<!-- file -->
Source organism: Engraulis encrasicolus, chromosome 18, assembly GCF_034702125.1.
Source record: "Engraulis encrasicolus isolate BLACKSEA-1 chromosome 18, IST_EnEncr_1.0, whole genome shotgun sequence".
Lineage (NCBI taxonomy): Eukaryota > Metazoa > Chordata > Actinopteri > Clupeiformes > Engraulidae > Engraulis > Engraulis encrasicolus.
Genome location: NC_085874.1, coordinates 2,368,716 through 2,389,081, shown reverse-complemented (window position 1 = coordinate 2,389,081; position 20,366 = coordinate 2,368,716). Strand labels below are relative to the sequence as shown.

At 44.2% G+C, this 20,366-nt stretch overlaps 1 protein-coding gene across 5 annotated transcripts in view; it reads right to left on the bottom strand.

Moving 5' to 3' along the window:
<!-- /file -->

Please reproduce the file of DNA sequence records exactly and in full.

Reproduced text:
Source organism: Engraulis encrasicolus, chromosome 18, assembly GCF_034702125.1.
Source record: "Engraulis encrasicolus isolate BLACKSEA-1 chromosome 18, IST_EnEncr_1.0, whole genome shotgun sequence".
Lineage (NCBI taxonomy): Eukaryota > Metazoa > Chordata > Actinopteri > Clupeiformes > Engraulidae > Engraulis > Engraulis encrasicolus.
Genome location: NC_085874.1, coordinates 2,368,716 through 2,389,081, shown reverse-complemented (window position 1 = coordinate 2,389,081; position 20,366 = coordinate 2,368,716). Strand labels below are relative to the sequence as shown.

At 44.2% G+C, this 20,366-nt stretch overlaps 1 protein-coding gene across 5 annotated transcripts in view; it reads right to left on the bottom strand.

Moving 5' to 3' along the window: